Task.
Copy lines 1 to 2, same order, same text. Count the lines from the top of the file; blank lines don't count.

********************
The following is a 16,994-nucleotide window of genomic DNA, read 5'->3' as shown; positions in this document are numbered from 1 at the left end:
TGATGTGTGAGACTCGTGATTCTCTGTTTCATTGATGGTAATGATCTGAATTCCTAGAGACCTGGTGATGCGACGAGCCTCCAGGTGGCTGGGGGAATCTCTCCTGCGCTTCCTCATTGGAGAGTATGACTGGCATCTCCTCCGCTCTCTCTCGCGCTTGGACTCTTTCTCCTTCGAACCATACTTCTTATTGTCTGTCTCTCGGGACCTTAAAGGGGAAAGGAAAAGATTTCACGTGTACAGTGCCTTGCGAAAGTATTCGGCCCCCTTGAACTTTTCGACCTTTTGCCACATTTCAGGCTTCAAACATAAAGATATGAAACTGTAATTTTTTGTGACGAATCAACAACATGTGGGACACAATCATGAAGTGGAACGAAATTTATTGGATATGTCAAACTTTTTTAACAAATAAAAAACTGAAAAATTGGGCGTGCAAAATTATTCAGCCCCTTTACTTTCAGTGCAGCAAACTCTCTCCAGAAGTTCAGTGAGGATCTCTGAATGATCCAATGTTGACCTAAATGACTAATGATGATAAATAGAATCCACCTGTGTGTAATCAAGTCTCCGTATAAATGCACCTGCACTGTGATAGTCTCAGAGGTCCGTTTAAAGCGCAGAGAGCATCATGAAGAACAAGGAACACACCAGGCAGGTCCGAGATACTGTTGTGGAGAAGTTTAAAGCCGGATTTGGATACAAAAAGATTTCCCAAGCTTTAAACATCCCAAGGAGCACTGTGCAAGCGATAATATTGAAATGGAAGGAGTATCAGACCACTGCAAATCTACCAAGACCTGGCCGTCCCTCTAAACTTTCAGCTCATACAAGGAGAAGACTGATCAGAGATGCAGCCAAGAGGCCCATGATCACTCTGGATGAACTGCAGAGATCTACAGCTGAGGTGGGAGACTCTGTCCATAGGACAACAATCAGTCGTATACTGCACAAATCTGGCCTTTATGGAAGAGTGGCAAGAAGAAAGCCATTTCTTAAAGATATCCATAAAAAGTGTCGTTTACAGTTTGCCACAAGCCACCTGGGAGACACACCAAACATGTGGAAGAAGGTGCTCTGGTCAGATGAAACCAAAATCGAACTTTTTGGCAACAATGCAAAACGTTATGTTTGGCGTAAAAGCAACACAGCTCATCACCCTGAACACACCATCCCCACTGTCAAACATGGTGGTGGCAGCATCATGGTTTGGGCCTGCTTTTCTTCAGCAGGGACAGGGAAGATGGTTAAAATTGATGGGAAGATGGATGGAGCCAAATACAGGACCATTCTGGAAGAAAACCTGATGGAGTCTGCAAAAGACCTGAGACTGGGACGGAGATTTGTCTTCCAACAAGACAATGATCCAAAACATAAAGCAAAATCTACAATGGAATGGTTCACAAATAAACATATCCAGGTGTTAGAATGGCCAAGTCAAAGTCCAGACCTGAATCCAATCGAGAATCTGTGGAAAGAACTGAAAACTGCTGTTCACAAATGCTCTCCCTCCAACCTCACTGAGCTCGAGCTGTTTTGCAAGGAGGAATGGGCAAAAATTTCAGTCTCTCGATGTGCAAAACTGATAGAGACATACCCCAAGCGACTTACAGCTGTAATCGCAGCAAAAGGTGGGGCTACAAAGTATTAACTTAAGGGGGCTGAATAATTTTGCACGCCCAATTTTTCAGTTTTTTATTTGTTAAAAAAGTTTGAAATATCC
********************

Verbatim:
The following is a 16,994-nucleotide window of genomic DNA, read 5'->3' as shown; positions in this document are numbered from 1 at the left end:
TGATGTGTGAGACTCGTGATTCTCTGTTTCATTGATGGTAATGATCTGAATTCCTAGAGACCTGGTGATGCGACGAGCCTCCAGGTGGCTGGGGGAATCTCTCCTGCGCTTCCTCATTGGAGAGTATGACTGGCATCTCCTCCGCTCTCTCTCGCGCTTGGACTCTTTCTCCTTCGAACCATACTTCTTATTGTCTGTCTCTCGGGACCTTAAAGGGGAAAGGAAAAGATTTCACGTGTACAGTGCCTTGCGAAAGTATTCGGCCCCCTTGAACTTTTCGACCTTTTGCCACATTTCAGGCTTCAAACATAAAGATATGAAACTGTAATTTTTTGTGACGAATCAACAACATGTGGGACACAATCATGAAGTGGAACGAAATTTATTGGATATGTCAAACTTTTTTAACAAATAAAAAACTGAAAAATTGGGCGTGCAAAATTATTCAGCCCCTTTACTTTCAGTGCAGCAAACTCTCTCCAGAAGTTCAGTGAGGATCTCTGAATGATCCAATGTTGACCTAAATGACTAATGATGATAAATAGAATCCACCTGTGTGTAATCAAGTCTCCGTATAAATGCACCTGCACTGTGATAGTCTCAGAGGTCCGTTTAAAGCGCAGAGAGCATCATGAAGAACAAGGAACACACCAGGCAGGTCCGAGATACTGTTGTGGAGAAGTTTAAAGCCGGATTTGGATACAAAAAGATTTCCCAAGCTTTAAACATCCCAAGGAGCACTGTGCAAGCGATAATATTGAAATGGAAGGAGTATCAGACCACTGCAAATCTACCAAGACCTGGCCGTCCCTCTAAACTTTCAGCTCATACAAGGAGAAGACTGATCAGAGATGCAGCCAAGAGGCCCATGATCACTCTGGATGAACTGCAGAGATCTACAGCTGAGGTGGGAGACTCTGTCCATAGGACAACAATCAGTCGTATACTGCACAAATCTGGCCTTTATGGAAGAGTGGCAAGAAGAAAGCCATTTCTTAAAGATATCCATAAAAAGTGTCGTTTACAGTTTGCCACAAGCCACCTGGGAGACACACCAAACATGTGGAAGAAGGTGCTCTGGTCAGATGAAACCAAAATCGAACTTTTTGGCAACAATGCAAAACGTTATGTTTGGCGTAAAAGCAACACAGCTCATCACCCTGAACACACCATCCCCACTGTCAAACATGGTGGTGGCAGCATCATGGTTTGGGCCTGCTTTTCTTCAGCAGGGACAGGGAAGATGGTTAAAATTGATGGGAAGATGGATGGAGCCAAATACAGGACCATTCTGGAAGAAAACCTGATGGAGTCTGCAAAAGACCTGAGACTGGGACGGAGATTTGTCTTCCAACAAGACAATGATCCAAAACATAAAGCAAAATCTACAATGGAATGGTTCACAAATAAACATATCCAGGTGTTAGAATGGCCAAGTCAAAGTCCAGACCTGAATCCAATCGAGAATCTGTGGAAAGAACTGAAAACTGCTGTTCACAAATGCTCTCCCTCCAACCTCACTGAGCTCGAGCTGTTTTGCAAGGAGGAATGGGCAAAAATTTCAGTCTCTCGATGTGCAAAACTGATAGAGACATACCCCAAGCGACTTACAGCTGTAATCGCAGCAAAAGGTGGGGCTACAAAGTATTAACTTAAGGGGGCTGAATAATTTTGCACGCCCAATTTTTCAGTTTTTTATTTGTTAAAAAAGTTTGAAATATCC